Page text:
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Berkman Buzz: January 27, 2012

January 27, 2012

The Berkman Buzz is selected weekly from the posts of Berkman Center people and projects.
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Berkman's currently accepting applications for our Summer 2012 Internship Program!
Also! We have a new Nieman-Berkman Fellowship in Journalism Innovation.

Jonathan Zittrain hosts Computers Gone Wild

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Computers Gone Wild: Impact and Implications of Developments in Artificial Intelligence on Society was an informal discussion that took place at Harvard Law School on December 8th, 2011. Hosted by Jonathan Zittrain, Marin Soljačić and the Berkman Center for Internet & Society, we brought together eighteen mostly local guests to discuss the ways that AI is changing society. Unlike futuristic predictions involving the Singularity or the underlying technology, this workshop explored current technology. Sessions included discussions on warfare, finance, education, and labor. Below is a list of attendees and a summary of the discussion.

From Kendra Albert's post for The Future of the Internet, "Computers Going Wild?"
About Jonathan Zittrain | @zittrain

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At fantastic kick-off of @TheXFund w/ @hugovanvuuren. Very exciting initiative for @harvard
Jesse Shapins (@jshapins)

Yochai Benkler discusses the Megaupload indictment

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Last week was a busy one in digital intellectual property. In the wake of a day of online protest by technology companies and individuals opposing the proposed federal Stop Online Piracy Act (SOPA) and the PROTECT IP Act (PIPA), the Obama Administration pulled its support for the measures. A day later, federal prosecutors unsealed an indictment against senior officials at Megaupload, one of the Internet's largest file-sharing sites. The officials were arrested in New Zealand and millions of dollars in assets were seized. Bloomberg Law's Lee Pacchia talks with Yochai Benkler, Faculty Co-Director of the Berkman Center for Internet & Society at Harvard University, about copyright law in the wake of the developments.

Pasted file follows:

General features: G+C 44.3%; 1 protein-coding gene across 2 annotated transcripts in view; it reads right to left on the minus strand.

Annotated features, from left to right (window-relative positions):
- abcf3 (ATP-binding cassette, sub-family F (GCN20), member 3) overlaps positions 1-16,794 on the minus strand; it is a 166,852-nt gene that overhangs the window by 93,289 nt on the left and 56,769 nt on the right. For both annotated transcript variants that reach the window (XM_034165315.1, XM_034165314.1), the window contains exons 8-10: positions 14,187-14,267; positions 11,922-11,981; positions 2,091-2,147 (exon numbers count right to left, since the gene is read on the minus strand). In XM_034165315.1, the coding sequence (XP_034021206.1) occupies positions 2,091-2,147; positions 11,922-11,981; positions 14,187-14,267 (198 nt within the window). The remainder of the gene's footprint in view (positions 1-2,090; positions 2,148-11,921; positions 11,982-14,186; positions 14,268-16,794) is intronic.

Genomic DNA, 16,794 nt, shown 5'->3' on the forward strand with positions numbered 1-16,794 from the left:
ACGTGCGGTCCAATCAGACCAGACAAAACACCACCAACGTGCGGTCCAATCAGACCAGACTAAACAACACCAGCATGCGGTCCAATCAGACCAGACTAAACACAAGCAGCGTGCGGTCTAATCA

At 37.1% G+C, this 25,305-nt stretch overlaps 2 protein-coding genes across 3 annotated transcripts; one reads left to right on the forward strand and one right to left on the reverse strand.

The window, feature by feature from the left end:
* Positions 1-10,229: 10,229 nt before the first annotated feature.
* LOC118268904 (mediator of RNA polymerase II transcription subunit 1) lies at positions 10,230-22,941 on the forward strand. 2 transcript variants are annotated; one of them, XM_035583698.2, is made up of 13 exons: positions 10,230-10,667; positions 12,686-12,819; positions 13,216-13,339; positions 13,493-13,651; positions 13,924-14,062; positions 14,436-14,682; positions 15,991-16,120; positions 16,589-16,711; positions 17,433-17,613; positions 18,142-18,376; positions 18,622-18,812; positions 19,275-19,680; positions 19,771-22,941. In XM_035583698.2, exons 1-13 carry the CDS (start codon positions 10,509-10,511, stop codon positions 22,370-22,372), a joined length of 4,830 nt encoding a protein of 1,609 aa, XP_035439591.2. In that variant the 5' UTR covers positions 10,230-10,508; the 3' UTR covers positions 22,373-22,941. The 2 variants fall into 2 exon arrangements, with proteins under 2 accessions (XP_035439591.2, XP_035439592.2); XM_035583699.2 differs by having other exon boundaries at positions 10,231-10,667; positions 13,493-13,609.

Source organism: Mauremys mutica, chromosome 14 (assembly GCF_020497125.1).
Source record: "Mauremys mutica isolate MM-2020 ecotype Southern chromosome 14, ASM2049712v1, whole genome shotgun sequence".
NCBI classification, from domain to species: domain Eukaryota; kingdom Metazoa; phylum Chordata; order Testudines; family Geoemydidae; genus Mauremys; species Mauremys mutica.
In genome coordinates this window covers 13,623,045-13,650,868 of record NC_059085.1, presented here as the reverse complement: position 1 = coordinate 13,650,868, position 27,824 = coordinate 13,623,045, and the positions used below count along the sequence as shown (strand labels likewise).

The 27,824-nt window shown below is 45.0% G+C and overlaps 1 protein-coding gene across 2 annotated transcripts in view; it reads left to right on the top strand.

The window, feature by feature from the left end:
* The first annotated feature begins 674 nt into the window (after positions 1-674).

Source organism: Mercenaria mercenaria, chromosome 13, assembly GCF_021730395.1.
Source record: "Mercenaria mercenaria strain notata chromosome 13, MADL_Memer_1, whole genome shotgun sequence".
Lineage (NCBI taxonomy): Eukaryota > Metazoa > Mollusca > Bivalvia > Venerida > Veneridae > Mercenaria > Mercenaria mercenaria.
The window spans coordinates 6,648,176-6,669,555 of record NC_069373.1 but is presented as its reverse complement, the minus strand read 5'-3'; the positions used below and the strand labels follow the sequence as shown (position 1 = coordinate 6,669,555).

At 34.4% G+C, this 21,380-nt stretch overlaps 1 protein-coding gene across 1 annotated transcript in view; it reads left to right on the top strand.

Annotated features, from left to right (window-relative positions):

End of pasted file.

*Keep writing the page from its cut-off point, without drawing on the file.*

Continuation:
From Bloomberg Law via YouTube, "Harvard Prof: Megaupload-Style Cases Will Kill Prosecuted Companies"
See also: "Seven Lessons from SOPA/PIPA/Megaupload and Four Proposals on Where We Go From Here"
About Yochai Benkler | @ybenkler

Zeynep Tufekci argues that Twitter's new tweet blocking policy is good for free speech

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I know many people are upset with Twitter’s announcement that it will now be able to block tweets country by country. There has been a lot of excellent writing / reporting on the content explaining that this is not as bad as it looks. (Check out good posts by my friend Jillian York here or Alex Howard here). My initial reaction upon a cursory reading of the announcement was also that it wasn’t too bad, given the alternatives. However I’ve since looked at the policy in more detail and my conclusion is that this isn’t a mediocre but acceptable policy; rather, this is an excellent policy which will be helpful to free-speech advocates.

From Zeynep Tufekci's blog post, "Why Twitter’s new policy is helpful for free-speech advocates"